Award of Glenwood Springs’ 7th Street beautification contract an emotional affair
Leslie Timbel Bethel celebration of life1-4 p.m. Saturday, Jan. 5 The Temporary, 360 Market Street (Willits), Basalt
When Glenwood Springs City Clerk Catherine Fletcher announced, “motion passes unanimously,” in awarding Gould Construction the contract to complete the first three phases of the Seventh Street Beautification Project, City Councilor Steve Davis started clapping.
Those in attendance at the emotional council meeting Thursday night joined, as the bid award marked the start of a project long envisioned by longtime Downtown Development Authority director Leslie Bethel, who died in December.
Bids for the combined first three phases of work on the Seventh Street Beautification Project came in roughly $1.48 million less than the city’s engineering estimates.
Last year, those estimates had caused controversy after councilors emphatically debated the merits of releasing the numbers to potential contractors ahead of the formal bidding process.
Some, like Councilor Shelley Kaup, argued in favor of releasing the estimates, citing government transparency, while Davis and others believed that by showing the city’s hand, as far as what it was willing to spend, it could taint the bidding process and increase costs.
Following the filing of two Colorado Open Records Act (CORA) requests, though, council eventually agreed to release the estimates, publicly, ahead of the formal bidding process.
Here’s the breakdown:
• Phase 1 Sanitary Sewer: Gould’s bid $655,116 / Engineer’s estimate $650,000
• Phase 2 Beautification: Gould’s bid $876,766 / Engineer’s estimate $1,475,300
• Phase 3 Beautification: Gould’s bid $750,992 / Engineer’s estimate $1,642,600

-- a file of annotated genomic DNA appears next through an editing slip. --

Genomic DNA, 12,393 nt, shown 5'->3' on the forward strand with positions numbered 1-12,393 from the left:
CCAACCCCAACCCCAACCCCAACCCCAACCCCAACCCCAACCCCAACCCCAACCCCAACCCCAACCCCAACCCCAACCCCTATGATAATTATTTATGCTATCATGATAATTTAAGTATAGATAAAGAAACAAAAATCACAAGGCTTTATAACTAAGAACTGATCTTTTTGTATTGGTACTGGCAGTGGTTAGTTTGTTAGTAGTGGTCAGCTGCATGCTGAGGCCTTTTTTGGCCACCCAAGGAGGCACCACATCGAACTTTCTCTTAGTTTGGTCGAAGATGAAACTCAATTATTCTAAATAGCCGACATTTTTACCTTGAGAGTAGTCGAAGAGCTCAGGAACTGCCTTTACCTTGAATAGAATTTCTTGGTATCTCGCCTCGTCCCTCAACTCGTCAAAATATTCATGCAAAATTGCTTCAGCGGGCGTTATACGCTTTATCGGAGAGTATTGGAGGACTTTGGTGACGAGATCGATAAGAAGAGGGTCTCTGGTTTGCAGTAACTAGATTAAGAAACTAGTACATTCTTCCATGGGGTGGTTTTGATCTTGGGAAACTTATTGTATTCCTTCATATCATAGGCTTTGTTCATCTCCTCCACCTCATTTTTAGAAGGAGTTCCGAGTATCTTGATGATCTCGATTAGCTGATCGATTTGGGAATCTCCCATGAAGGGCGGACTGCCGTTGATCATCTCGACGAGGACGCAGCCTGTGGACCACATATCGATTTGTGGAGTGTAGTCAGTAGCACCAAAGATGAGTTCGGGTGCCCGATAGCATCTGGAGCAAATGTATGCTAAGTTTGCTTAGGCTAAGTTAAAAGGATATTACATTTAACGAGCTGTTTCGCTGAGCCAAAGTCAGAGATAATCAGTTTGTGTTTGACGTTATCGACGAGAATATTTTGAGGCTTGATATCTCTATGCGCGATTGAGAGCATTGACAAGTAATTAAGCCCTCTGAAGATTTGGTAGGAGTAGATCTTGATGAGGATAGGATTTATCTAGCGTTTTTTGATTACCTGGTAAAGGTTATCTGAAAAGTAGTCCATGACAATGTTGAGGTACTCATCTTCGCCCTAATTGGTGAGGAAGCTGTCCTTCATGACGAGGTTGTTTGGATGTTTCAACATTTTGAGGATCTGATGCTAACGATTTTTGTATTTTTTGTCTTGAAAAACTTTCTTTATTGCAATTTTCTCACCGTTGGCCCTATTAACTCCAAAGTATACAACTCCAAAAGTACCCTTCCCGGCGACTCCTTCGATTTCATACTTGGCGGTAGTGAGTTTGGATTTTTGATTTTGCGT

“It’s taken a lot of work to get here, but it is going to be great and beautiful,” Kaup said.
Despite those strong differences of opinions throughout the 2018 discussions, council’s first meeting of 2019 regarding the envisioned “festival street” steered clear of any back-and-forth.
Rather, it honed in on finally getting the job done not only for the businesses but also in honor of Bethel’s work. She had worked extensively on the project before her retirement in September of last year, and her death from cancer last month.
The project aims to create a pedestrian-oriented streetscape along the two blocks of Seventh Street stretching beneath the new Grand Avenue Bridge, informally known as Glenwood’s “restaurant row.” It is to include bricked plaza areas, landscaping, places to sit, water features, and a venue for events under the bridge, with the ability to close off the area to traffic during festivals.
DDA Chairman Steve Carver said at the meeting he was very pleased that Bethel’s vision for Seventh Street was not far off from becoming a reality for Glenwood.
“We are very excited about [Gould Construction] and the local people coming in and getting it done,” Carver added.
Construction will begin on the first three phases of the project closer to summer. And, because Gould’s bids were significantly lower than the earlier estimates, council agreed to also spend an extra $134,000 for an accelerated timeline, which will allow one lane of traffic to open on Seventh Street from July 2 through Aug. 29.
According to Councilor Jim Ingraham, keeping one lane of traffic open in the heat of the summer season, in addition to construction fencing being kept as far away as possible from businesses, were two key caveats for Seventh Street stakeholders. They were stipulations Gould Construction was more than willing to adhere to, a representative said at the Thursday meeting.
Bidding packages for phases four, five, and six of the beautification project, which are to include landscaping and outdoor public furniture, in addition to three water features and a splash pad, will go out soon and see possible construction in the fall. No contract has been awarded for those phases yet.
“I am jumping up and down for Leslie,” Davis delivered, before pausing at the meeting.
Davis was a close friend to Bethel and serves as the council liaison to the DDA.
“I am proud for Leslie to have gotten to this point … I would love to see this finished, not good enough for Glenwood, but good enough for Leslie Bethel,” Davis added.
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Roaring Fork Schools volunteers who have already completed a comparable background check through an approved entity would be good to go.